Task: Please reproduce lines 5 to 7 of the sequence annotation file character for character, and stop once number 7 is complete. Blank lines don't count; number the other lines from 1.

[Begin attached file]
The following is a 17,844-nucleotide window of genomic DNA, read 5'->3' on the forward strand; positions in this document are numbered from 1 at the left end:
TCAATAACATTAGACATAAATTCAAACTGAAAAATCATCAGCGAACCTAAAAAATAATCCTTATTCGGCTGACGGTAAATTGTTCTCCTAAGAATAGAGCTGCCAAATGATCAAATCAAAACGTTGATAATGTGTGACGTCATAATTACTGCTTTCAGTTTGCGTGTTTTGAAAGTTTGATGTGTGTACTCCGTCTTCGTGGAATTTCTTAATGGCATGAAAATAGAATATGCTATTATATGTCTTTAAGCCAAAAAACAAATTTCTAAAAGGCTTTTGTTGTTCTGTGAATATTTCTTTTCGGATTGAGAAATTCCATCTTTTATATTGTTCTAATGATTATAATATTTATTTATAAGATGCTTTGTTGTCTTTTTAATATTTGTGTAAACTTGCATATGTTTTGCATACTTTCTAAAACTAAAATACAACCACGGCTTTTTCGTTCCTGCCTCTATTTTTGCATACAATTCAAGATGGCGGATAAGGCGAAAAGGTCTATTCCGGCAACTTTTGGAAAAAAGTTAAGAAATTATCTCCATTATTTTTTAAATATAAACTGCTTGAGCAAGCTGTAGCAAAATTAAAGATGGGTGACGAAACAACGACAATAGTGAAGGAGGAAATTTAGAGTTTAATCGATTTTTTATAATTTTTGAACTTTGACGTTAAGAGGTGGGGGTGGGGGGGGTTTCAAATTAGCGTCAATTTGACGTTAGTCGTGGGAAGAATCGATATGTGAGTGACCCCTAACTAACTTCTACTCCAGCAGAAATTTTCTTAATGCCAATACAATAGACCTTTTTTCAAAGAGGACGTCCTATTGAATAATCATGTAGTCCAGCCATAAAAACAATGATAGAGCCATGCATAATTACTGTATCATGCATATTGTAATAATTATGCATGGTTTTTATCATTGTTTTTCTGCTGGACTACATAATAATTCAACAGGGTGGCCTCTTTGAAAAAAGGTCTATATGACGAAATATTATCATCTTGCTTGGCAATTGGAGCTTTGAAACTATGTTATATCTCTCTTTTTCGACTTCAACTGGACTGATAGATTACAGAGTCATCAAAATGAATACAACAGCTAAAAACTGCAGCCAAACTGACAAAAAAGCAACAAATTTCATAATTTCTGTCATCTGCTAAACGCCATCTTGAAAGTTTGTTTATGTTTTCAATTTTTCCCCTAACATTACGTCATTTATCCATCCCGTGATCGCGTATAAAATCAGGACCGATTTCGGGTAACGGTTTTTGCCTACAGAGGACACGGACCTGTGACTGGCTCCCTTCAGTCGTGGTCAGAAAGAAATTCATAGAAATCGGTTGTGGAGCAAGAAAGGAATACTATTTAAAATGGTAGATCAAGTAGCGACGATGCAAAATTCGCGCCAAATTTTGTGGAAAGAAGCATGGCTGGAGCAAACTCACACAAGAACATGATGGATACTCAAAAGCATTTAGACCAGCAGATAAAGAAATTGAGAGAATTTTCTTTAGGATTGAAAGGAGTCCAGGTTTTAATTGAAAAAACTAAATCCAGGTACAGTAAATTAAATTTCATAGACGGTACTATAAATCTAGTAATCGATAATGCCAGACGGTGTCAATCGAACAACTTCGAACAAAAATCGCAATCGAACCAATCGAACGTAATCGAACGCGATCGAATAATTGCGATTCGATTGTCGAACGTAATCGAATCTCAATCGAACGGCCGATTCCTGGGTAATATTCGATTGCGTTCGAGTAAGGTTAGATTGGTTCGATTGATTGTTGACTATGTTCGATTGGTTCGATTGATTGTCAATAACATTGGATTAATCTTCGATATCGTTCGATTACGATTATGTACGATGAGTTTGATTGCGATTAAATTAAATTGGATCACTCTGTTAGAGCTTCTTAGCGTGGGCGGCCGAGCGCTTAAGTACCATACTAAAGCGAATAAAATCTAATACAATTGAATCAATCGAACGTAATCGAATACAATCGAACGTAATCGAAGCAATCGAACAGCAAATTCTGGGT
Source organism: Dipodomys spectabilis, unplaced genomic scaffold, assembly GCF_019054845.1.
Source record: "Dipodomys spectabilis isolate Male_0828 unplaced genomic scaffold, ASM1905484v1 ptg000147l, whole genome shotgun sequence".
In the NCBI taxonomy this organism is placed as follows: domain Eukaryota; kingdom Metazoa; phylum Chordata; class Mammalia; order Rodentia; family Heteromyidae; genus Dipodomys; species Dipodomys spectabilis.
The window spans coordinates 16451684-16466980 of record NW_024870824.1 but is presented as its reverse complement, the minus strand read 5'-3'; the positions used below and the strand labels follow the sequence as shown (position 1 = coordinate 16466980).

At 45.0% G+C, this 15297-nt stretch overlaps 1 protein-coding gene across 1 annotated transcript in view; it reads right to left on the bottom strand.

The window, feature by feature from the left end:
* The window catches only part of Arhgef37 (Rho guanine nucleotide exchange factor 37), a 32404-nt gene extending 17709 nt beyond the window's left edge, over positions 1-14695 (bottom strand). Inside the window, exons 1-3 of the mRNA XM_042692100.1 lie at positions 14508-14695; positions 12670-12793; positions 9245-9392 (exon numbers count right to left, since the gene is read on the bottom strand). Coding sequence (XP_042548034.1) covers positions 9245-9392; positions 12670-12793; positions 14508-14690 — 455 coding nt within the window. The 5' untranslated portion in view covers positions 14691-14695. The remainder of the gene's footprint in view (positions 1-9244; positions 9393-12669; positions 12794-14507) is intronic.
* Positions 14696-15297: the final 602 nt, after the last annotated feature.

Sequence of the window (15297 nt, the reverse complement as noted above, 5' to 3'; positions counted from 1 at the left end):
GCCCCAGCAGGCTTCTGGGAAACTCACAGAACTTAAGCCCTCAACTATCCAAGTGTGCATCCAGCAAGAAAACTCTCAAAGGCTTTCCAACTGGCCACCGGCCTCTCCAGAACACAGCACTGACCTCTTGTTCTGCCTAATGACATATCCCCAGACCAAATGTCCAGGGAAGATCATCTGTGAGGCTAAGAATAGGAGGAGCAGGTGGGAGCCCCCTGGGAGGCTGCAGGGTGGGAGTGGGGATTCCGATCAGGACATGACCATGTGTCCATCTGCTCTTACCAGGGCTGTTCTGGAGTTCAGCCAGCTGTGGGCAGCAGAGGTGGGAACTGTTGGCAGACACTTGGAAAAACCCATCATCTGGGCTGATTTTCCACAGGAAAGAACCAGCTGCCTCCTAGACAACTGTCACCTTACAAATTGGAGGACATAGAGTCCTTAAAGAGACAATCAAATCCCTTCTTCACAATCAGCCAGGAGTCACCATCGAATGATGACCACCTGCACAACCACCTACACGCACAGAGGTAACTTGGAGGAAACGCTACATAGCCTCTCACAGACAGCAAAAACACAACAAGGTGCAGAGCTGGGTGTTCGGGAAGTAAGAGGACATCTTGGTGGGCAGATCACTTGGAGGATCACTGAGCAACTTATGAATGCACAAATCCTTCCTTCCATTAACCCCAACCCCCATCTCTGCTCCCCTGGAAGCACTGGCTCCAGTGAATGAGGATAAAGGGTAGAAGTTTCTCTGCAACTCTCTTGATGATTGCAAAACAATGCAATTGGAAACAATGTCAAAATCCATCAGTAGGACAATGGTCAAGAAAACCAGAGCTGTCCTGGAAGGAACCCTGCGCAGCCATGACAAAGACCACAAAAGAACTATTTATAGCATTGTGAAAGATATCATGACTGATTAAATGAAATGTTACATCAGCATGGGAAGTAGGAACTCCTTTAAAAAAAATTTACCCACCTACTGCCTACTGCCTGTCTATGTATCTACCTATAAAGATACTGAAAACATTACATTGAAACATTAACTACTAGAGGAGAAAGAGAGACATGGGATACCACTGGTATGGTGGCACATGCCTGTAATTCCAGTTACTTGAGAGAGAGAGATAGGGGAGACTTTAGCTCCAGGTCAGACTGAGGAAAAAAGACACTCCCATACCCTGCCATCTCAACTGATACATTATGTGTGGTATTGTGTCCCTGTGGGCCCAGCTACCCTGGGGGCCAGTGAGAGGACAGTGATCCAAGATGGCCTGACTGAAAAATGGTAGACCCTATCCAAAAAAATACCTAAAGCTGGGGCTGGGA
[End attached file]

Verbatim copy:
In the NCBI taxonomy this organism is placed as follows: domain Eukaryota; kingdom Metazoa; phylum Chordata; class Mammalia; order Rodentia; family Heteromyidae; genus Dipodomys; species Dipodomys spectabilis.
The window spans coordinates 16451684-16466980 of record NW_024870824.1 but is presented as its reverse complement, the minus strand read 5'-3'; the positions used below and the strand labels follow the sequence as shown (position 1 = coordinate 16466980).

At 45.0% G+C, this 15297-nt stretch overlaps 1 protein-coding gene across 1 annotated transcript in view; it reads right to left on the bottom strand.